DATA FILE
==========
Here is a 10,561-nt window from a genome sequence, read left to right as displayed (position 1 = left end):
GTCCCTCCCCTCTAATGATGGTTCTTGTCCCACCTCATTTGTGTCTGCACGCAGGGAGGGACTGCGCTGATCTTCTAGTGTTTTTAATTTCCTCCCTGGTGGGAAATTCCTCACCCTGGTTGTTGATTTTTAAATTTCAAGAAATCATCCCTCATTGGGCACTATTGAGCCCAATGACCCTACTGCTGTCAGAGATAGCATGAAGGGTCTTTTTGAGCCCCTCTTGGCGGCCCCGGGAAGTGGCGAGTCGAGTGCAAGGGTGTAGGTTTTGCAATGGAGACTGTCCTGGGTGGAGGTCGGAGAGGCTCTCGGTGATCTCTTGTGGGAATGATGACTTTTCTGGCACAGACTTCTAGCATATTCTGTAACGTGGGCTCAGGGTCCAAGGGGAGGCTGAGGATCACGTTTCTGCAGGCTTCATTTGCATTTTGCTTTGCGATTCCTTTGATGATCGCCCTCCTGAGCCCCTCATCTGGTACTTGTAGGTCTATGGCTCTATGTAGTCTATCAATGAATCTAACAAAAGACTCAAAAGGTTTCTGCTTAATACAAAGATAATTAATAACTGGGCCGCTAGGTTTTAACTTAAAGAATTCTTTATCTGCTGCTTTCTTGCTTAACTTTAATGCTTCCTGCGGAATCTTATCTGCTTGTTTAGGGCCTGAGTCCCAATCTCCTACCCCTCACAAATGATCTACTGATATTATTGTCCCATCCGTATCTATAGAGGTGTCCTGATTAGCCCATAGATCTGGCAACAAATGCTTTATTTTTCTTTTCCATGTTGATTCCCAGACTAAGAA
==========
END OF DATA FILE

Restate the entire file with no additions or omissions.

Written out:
Here is a 10,561-nt window from a genome sequence, read left to right as displayed (position 1 = left end):
GTCCCTCCCCTCTAATGATGGTTCTTGTCCCACCTCATTTGTGTCTGCACGCAGGGAGGGACTGCGCTGATCTTCTAGTGTTTTTAATTTCCTCCCTGGTGGGAAATTCCTCACCCTGGTTGTTGATTTTTAAATTTCAAGAAATCATCCCTCATTGGGCACTATTGAGCCCAATGACCCTACTGCTGTCAGAGATAGCATGAAGGGTCTTTTTGAGCCCCTCTTGGCGGCCCCGGGAAGTGGCGAGTCGAGTGCAAGGGTGTAGGTTTTGCAATGGAGACTGTCCTGGGTGGAGGTCGGAGAGGCTCTCGGTGATCTCTTGTGGGAATGATGACTTTTCTGGCACAGACTTCTAGCATATTCTGTAACGTGGGCTCAGGGTCCAAGGGGAGGCTGAGGATCACGTTTCTGCAGGCTTCATTTGCATTTTGCTTTGCGATTCCTTTGATGATCGCCCTCCTGAGCCCCTCATCTGGTACTTGTAGGTCTATGGCTCTATGTAGTCTATCAATGAATCTAACAAAAGACTCAAAAGGTTTCTGCTTAATACAAAGATAATTAATAACTGGGCCGCTAGGTTTTAACTTAAAGAATTCTTTATCTGCTGCTTTCTTGCTTAACTTTAATGCTTCCTGCGGAATCTTATCTGCTTGTTTAGGGCCTGAGTCCCAATCTCCTACCCCTCACAAATGATCTACTGATATTATTGTCCCATCCGTATCTATAGAGGTGTCCTGATTAGCCCATAGATCTGGCAACAAATGCTTTATTTTTCTTTTCCATGTTGATTCCCAGACTAAGAA